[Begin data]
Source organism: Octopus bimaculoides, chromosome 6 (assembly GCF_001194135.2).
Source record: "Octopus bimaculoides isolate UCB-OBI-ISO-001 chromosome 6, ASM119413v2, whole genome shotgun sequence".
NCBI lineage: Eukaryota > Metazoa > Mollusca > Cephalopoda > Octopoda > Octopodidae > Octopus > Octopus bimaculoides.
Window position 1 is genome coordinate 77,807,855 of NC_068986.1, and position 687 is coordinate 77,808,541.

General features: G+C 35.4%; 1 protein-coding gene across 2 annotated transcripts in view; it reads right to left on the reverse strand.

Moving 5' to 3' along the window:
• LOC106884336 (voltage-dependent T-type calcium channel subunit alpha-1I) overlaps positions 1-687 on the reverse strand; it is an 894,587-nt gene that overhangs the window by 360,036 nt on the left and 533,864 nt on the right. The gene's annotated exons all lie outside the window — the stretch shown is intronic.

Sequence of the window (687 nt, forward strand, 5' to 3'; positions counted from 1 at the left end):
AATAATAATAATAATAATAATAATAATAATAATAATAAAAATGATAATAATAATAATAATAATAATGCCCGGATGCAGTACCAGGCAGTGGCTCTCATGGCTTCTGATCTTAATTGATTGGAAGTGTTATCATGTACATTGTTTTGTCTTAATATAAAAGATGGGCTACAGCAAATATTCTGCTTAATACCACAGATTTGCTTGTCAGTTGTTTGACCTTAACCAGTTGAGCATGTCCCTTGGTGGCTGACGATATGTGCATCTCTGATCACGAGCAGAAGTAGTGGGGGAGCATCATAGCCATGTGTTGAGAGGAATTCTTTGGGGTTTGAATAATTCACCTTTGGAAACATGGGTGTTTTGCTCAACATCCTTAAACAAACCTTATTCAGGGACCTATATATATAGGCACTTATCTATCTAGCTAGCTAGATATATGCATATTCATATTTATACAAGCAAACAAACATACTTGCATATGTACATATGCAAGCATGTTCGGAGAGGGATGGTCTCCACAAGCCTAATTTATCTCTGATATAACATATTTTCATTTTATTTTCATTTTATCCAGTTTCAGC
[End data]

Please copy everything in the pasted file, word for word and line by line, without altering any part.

Source organism: Octopus bimaculoides, chromosome 6 (assembly GCF_001194135.2).
Source record: "Octopus bimaculoides isolate UCB-OBI-ISO-001 chromosome 6, ASM119413v2, whole genome shotgun sequence".
NCBI lineage: Eukaryota > Metazoa > Mollusca > Cephalopoda > Octopoda > Octopodidae > Octopus > Octopus bimaculoides.
Window position 1 is genome coordinate 77,807,855 of NC_068986.1, and position 687 is coordinate 77,808,541.

General features: G+C 35.4%; 1 protein-coding gene across 2 annotated transcripts in view; it reads right to left on the reverse strand.

Moving 5' to 3' along the window:
• LOC106884336 (voltage-dependent T-type calcium channel subunit alpha-1I) overlaps positions 1-687 on the reverse strand; it is an 894,587-nt gene that overhangs the window by 360,036 nt on the left and 533,864 nt on the right. The gene's annotated exons all lie outside the window — the stretch shown is intronic.

Sequence of the window (687 nt, forward strand, 5' to 3'; positions counted from 1 at the left end):
AATAATAATAATAATAATAATAATAATAATAATAATAAAAATGATAATAATAATAATAATAATAATGCCCGGATGCAGTACCAGGCAGTGGCTCTCATGGCTTCTGATCTTAATTGATTGGAAGTGTTATCATGTACATTGTTTTGTCTTAATATAAAAGATGGGCTACAGCAAATATTCTGCTTAATACCACAGATTTGCTTGTCAGTTGTTTGACCTTAACCAGTTGAGCATGTCCCTTGGTGGCTGACGATATGTGCATCTCTGATCACGAGCAGAAGTAGTGGGGGAGCATCATAGCCATGTGTTGAGAGGAATTCTTTGGGGTTTGAATAATTCACCTTTGGAAACATGGGTGTTTTGCTCAACATCCTTAAACAAACCTTATTCAGGGACCTATATATATAGGCACTTATCTATCTAGCTAGCTAGATATATGCATATTCATATTTATACAAGCAAACAAACATACTTGCATATGTACATATGCAAGCATGTTCGGAGAGGGATGGTCTCCACAAGCCTAATTTATCTCTGATATAACATATTTTCATTTTATTTTCATTTTATCCAGTTTCAGC